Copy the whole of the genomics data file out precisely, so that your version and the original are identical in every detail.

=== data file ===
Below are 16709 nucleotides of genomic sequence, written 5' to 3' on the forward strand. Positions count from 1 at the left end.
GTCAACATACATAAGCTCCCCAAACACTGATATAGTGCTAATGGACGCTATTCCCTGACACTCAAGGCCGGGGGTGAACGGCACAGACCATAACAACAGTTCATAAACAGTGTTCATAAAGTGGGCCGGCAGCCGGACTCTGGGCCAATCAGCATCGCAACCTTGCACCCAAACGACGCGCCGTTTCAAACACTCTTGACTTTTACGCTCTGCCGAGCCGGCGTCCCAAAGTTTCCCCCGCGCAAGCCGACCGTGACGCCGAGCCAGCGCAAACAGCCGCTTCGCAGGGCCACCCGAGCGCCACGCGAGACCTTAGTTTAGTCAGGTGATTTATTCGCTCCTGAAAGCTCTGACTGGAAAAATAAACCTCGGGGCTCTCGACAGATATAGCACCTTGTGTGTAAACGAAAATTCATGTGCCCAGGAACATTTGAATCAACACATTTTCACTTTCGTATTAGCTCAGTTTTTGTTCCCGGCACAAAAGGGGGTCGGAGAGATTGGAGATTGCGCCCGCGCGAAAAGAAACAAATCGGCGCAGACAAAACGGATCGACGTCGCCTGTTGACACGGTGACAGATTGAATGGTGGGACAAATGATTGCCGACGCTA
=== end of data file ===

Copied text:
Below are 16709 nucleotides of genomic sequence, written 5' to 3' on the forward strand. Positions count from 1 at the left end.
GTCAACATACATAAGCTCCCCAAACACTGATATAGTGCTAATGGACGCTATTCCCTGACACTCAAGGCCGGGGGTGAACGGCACAGACCATAACAACAGTTCATAAACAGTGTTCATAAAGTGGGCCGGCAGCCGGACTCTGGGCCAATCAGCATCGCAACCTTGCACCCAAACGACGCGCCGTTTCAAACACTCTTGACTTTTACGCTCTGCCGAGCCGGCGTCCCAAAGTTTCCCCCGCGCAAGCCGACCGTGACGCCGAGCCAGCGCAAACAGCCGCTTCGCAGGGCCACCCGAGCGCCACGCGAGACCTTAGTTTAGTCAGGTGATTTATTCGCTCCTGAAAGCTCTGACTGGAAAAATAAACCTCGGGGCTCTCGACAGATATAGCACCTTGTGTGTAAACGAAAATTCATGTGCCCAGGAACATTTGAATCAACACATTTTCACTTTCGTATTAGCTCAGTTTTTGTTCCCGGCACAAAAGGGGGTCGGAGAGATTGGAGATTGCGCCCGCGCGAAAAGAAACAAATCGGCGCAGACAAAACGGATCGACGTCGCCTGTTGACACGGTGACAGATTGAATGGTGGGACAAATGATTGCCGACGCTA